The stranger is the real victim within us. The self has been distorted through being obedient, which makes it almost impossible to recognize what is really happening. Obedience, one could say, serves to subordinate oneself to the oppressor but also to disguise his deeds. In other words, obedience reinforces power, making it impossible to direct one's bottled-up rage against those who are responsible for it. But the rage is there as is the hatred for the victim in us, who must be rejected as foreign in order to accommodate those in power.

[..]

If a child finds no response in this "dance of the eyes," it is just as fear-inspiring as a physical threat. Murder is therefore not only a physical act but a psychic one as well.

When children are exposed to this kind of inner terror they must do everything possible to survive. This leads to what Ferenczi (1984) described in 1932 as the transformation of anxiety and terror into a feeling of security. This process originates in a social environment that allows adults to exploit children's dependence in order to advance their own feeling of self-worth and leads children to quickly reject their own feelings and perceptions for the sake of preserving their vitally essential bond with the care-giving adult. A child does this by submitting totally to the adult's expectations. Ferenczi puts it as follows:

"Children feel physically and morally helpless; their personality is not sufficiently consolidated for them to be able to protest even in their thoughts. The adult's overwhelming power and authority makes them mute, often robbing them of their senses. Yet their fear, when it reaches a peak of intensity, automatically forces them to submit to the will of the aggressor, to intuit and obey his every wish, to forget themselves entirely, to identify totally with the aggressor."

Such identification not only causes victims to ally themselves with their victimizers but to idealize them as well. In the eyes of the victim the victimizer appears to be a source of security. At the same time the victim begins to feel his or her pain as weakness because the victimizer forbids these feelings. If he were to become aware of his victim's pain, he would feel guilty. That is something the victimizer must avoid by inflicting further violence. Yet the pain and resulting rage persist in the victim, only this time the rage is turned against the self, which is now experienced as foreign. It is part of the normal process of adaptation to direct this rage against the external stranger. The ubiquity of this phenomenon determines the course of human history.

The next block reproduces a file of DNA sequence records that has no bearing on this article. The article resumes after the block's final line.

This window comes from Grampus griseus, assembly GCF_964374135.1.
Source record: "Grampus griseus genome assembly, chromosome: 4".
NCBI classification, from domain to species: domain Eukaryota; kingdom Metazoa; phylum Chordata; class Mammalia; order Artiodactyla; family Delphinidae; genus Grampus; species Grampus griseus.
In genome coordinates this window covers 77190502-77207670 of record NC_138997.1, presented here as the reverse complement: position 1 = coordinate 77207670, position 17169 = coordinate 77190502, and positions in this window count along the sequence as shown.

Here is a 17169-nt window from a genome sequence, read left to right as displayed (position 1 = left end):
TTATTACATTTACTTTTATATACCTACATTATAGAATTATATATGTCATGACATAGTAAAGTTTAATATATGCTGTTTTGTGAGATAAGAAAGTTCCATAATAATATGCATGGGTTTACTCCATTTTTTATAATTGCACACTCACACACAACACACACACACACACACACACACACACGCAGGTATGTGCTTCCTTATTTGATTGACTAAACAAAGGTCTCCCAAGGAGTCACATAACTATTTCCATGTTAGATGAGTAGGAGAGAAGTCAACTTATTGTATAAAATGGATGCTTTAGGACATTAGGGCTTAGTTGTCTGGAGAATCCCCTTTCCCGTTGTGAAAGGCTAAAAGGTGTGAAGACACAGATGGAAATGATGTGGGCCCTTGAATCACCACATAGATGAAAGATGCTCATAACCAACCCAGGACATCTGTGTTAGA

[..]

And so one passes on one's own victimization through the act of punishing the stranger out there, the one identified as being everything one has learned to hate in oneself. The result is what we characterize as normal behavior in our culture: the life-long attempt to gain control over the painful part of our nature - the part of us that we have lost and that keeps on making us feel impotent and helpless - by making victims of others in order to punish them for the pain we are not permitted to feel and for the victim in us that we are not allowed to be.
All real living is meeting.
Much scarier than the idea that the education is failing, is the idea that it's succeeding, but succeeding at the meager role that our society has assigned it.
Pick any problem our country faces. At some point it will intersect with Walmart. Whether it's gun violence, a widening economic gap, environmental issues, outsourcing manufacturing, lack of health care access etc. Walmart is right there on the wrong side of history.
All human evil comes from a single cause, man's inability to sit still in a room.
The internet was our garden. And a beautiful garden it was. Sure, some fed agency created it, but let's face it, they used a fraction of the lot and we didn't really care for their supersecret bases they had littered about. There was so much empty space in between! And that lot we cultivated. We built a few nice trees and in their shadows we relaxed, we planted beautiful roses and yes, a few fruits and vegetables because, hey, it's always better if you grow it yourself. And ... heh, well, yeah, we had a few corners here or there where we grew that "special weed", ya know, but nobody really gave a shit, it was just us.

We were pretty good gardeners. Well, you pretty much had to be in those days, if you didn't know your way 'round with rake and shovel, you didn't really get much out of it. Still, we were quite happy with it. So happy actually that we thought we should share that. I mean, there's so many people out there who don't even know just how great the garden is! And we invited them in. They looked around and, well, most of them didn't quite "get" it. Sure, it was nice, here or there, well, if you're into botany, that is, but it's kinda hard to get around and find your way through the jungle, and using a machete wherever you go, phew, hard work! But a few of them stayed. They didn't quite know what they do, but we handed them a few saplings and some seed and some actually managed to learn a thing or two about gardening. Sure, of course a few smartasses tried to steal our stuff, but we usually didn't have much of a problem to whack them with our shovel and get our stuff back. And, heh, yeah, we, too, went into each other's yards and played some pranks on each other, painted their roses black and the like, but it was all in good fun! And hey, they sure liked our ... ya know, "special stuff". They still had no idea how to grow it, but they were quite willing to help us share everything with everyone, as long as they got their share, too. And, well, why not, pass the blunt!